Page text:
Once you’re taken care of, your insurance carrier will follow up with the at-fault driver’s insurance company and ask them to reimburse your carrier for the cost of your bills. This is subrogation.
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Subrogation after a Fire
Another example of subrogation is in the case of a fire on your property.
Let’s say you have the unfortunate experience of a fire loss resulting from the electrical failure of a newly purchased and installed dishwasher. Your insurance company will pay for your loss per the terms and conditions of your insurance policy, but since the fire is a result of the dishwasher manufacturer’s negligence, that makes the manufacturer liable for your damages.
In this instance, like with the car accident example, your insurance company will pay you for the loss, but then subrogate those payments against the dishwasher manufacturer.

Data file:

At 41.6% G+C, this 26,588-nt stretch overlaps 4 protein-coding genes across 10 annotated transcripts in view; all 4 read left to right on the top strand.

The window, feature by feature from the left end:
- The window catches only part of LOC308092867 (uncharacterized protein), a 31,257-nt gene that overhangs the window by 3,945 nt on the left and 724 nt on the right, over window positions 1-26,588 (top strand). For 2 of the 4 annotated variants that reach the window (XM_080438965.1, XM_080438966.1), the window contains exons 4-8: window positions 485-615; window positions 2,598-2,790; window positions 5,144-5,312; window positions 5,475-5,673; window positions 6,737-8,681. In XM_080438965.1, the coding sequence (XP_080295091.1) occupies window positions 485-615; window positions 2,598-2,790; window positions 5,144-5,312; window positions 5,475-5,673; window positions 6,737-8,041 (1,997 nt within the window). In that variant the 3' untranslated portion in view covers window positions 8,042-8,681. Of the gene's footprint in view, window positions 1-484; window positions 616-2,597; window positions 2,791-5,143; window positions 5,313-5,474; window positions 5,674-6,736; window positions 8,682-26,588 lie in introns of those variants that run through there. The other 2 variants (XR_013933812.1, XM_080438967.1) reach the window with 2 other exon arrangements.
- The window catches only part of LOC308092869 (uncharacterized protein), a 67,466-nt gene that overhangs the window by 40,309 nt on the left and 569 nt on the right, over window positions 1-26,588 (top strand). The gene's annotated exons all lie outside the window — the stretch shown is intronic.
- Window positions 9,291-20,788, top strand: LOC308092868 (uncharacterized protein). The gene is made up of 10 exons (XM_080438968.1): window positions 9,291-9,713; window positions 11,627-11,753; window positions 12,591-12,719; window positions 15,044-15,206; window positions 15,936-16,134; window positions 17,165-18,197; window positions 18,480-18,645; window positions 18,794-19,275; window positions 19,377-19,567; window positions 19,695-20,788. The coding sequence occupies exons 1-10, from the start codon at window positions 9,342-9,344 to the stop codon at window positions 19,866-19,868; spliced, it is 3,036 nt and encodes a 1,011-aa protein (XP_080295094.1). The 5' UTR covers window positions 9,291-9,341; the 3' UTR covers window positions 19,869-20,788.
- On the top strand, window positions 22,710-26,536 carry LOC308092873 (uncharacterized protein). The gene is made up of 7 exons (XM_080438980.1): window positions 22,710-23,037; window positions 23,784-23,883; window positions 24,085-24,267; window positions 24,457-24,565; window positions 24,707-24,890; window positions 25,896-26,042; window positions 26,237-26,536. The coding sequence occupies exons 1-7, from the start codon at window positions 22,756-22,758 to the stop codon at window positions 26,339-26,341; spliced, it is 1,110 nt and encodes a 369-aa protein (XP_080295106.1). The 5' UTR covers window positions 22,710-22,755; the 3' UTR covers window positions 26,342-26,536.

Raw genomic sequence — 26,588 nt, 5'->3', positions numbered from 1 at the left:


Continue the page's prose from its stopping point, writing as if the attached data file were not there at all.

Keep in Mind: Normally, you would have a claim against the dishwasher manufacturer if your dishwasher started the fire, but once your insurance company pays you for your damage, your claim against the manufacturer is transferred from you to your insurance company. This is called an assignment. Your insurance company then has the right to recover those payments they’ve made to you from the dishwasher manufacturer for their liability in causing the fire and resulting damage.
Digging Deeper into Subrogation
Continuing on with the example of a fire due to a new dishwasher’s electrical failure, Mull explains that in this instance, your insurance company will pay for covered damages minus your homeowner’s deductible.